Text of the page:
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There is only one goal. That is to be whole again.

There is only one goal. That is to be whole again. How human beings live and work determines whether they remain whole or are split. ...


A Gandhian economy is not an economy closed off from the rest of the world. Though small, vibrant, local economies are the very substance of Gandhian economics, appropriate international trade has an important role to play is such an economy. 

In Gandhian economics we are interested in qualitative relationships, not the quantitative relationships assumed and analyzed by modern economics. We are looking for harmony rather than equality, with the notion of oneness and wholeness rather than the notion of equilibrium.

Equilibrium requires the presence of two or more opposing forces which are then met at one (or more in the case of multiple equilibria) point. In Gandhian economics we reject the notion of the equilibrium and look for harmony instead.

This is not just a theoretical approach. In fact we do not separate theory from practice. Instead we practice wholeness at all points:

Harmony happens at the point where 

X - M = (S - I) - (G -T)

where X = exports; M = imports; S = saving; I = investment; G = government purchases; T = tax revenue

viz. the harmony in the trade position of the economy depends upon the harmonies between the investment and saving positions on one hand as well as the harmony in the government's budget position. That is to say that if the nature of saving and the nature of investment in our economy are in harmony and further that the nature of government spending and taxation are in harmony, then there is the very great potential of a lively international trade with the rest of the world that is also in harmony

Dear friends,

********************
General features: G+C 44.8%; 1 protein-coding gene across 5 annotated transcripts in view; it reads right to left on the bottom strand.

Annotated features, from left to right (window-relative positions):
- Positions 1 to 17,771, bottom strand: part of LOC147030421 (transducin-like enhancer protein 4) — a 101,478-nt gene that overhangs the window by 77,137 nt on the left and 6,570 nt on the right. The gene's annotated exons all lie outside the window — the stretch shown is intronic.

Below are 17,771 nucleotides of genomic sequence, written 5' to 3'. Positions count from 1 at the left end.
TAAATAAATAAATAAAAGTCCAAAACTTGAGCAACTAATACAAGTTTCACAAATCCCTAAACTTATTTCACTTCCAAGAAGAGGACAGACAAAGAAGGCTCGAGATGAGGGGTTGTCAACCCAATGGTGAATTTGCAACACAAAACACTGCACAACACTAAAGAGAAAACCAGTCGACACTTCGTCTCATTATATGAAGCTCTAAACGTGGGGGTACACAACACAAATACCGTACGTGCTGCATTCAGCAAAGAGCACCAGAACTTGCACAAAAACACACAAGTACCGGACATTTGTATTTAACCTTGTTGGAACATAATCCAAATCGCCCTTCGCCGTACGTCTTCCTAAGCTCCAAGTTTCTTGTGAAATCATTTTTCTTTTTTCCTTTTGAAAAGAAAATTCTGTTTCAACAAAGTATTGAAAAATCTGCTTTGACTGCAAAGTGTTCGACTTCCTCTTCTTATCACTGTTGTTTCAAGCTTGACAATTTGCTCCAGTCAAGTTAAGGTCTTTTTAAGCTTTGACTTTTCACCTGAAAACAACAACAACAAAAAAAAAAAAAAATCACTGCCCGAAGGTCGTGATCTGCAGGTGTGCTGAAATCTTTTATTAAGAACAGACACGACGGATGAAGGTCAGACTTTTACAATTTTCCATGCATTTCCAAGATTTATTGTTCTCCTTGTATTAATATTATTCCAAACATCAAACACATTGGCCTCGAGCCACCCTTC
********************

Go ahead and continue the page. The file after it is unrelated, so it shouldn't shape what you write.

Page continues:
Our local news source for the Indian community, Siliconeer, ran a story on me this week.


Wishing you all well, peace & love. 


Western economics thinks along the trajectory of an arrow shot upwards towards the sky--ever harder striving, higher so-called standards of living, all at the cost of fragmentation of the psyche and the family. Means are used to achieve the ends. The mathematics of Western economics is a linear thinking.

Gandhian economics thinks along a gentle curve, a circle to be precise. Means and ends are ever convertible and create wholeness. The mathematics of Gandhian economics is circular thinking. 

Friends, we are not individuals competing to get to the top. We are One. Together we make, not a hierarchy, but a circle. 


The essence of Gandhian economics

A quote from Schumacher:

"Divergent problems, as it were, force man to strain himself to a level above himself; they demand, and thus provoke the supply of, forces from a higher level, thus bringing love, beauty, goodness, and truth into our lives. It is only with the help of these higher forces that the opposites can be reconciled in the living situation." (Small is Beautiful, New York, Harper & Row, 1989, p 103)

Schumacher was the second greatest economist of our time (by his own admission the greatest being Gandhiji). Like Gandhiji he firmly brings us back to God as the center of our analysis. 

And a quote from Brother Lawrence:

"It is however needful to put our whole trust in God, laying aside all other cares, and even some particular forms of devotion, very good in themselves, but yet such as one often engages in unreasonably: because in fact, those devotions are only means to attain to the end, so when by this practice of the presence of God we are with Him who is our end, it is then useless to return to the means. Then it is that abiding in His presence, we may continue of love, now by an act of adoration, of praise, or of desire; now by an act of sacrifice or of thanksgiving, and in all the manners which our mind can devise." (The Practice of the Presence of God, Aeterna Press, London, 2015, p 16)

Brother Lawrence was a simple, awkward, uneducated (by his own admission) lay monk who lived in Paris in the 1600s. All he did day and night was stay in the presence of God. From this lifelong practice he arrives at the same insight that Schumacher, the great economist, does. And of course they both echo Gandhiji's wise words:

"Means and ends are convertible terms." (Young India, 31-12-1931, reprinted in M.K. Gandhi, The Essence of Hinduism, Delhi: Farsight, 2009, p 67)

So the starting point of the new economics that we are creating together, all over the world, involves invoking the forces from a higher level, namely God who is our supply, and to do so in a simple way of life where we are constantly in God's presence. By thus obliterating the artificial divide between means and ends, we attain wholeness. 

That is the essence of Gandhian economics. Its only reason for existence is to bring love, beauty, goodness, and truth to our lives, which in my opinion are also the essence of wholeness.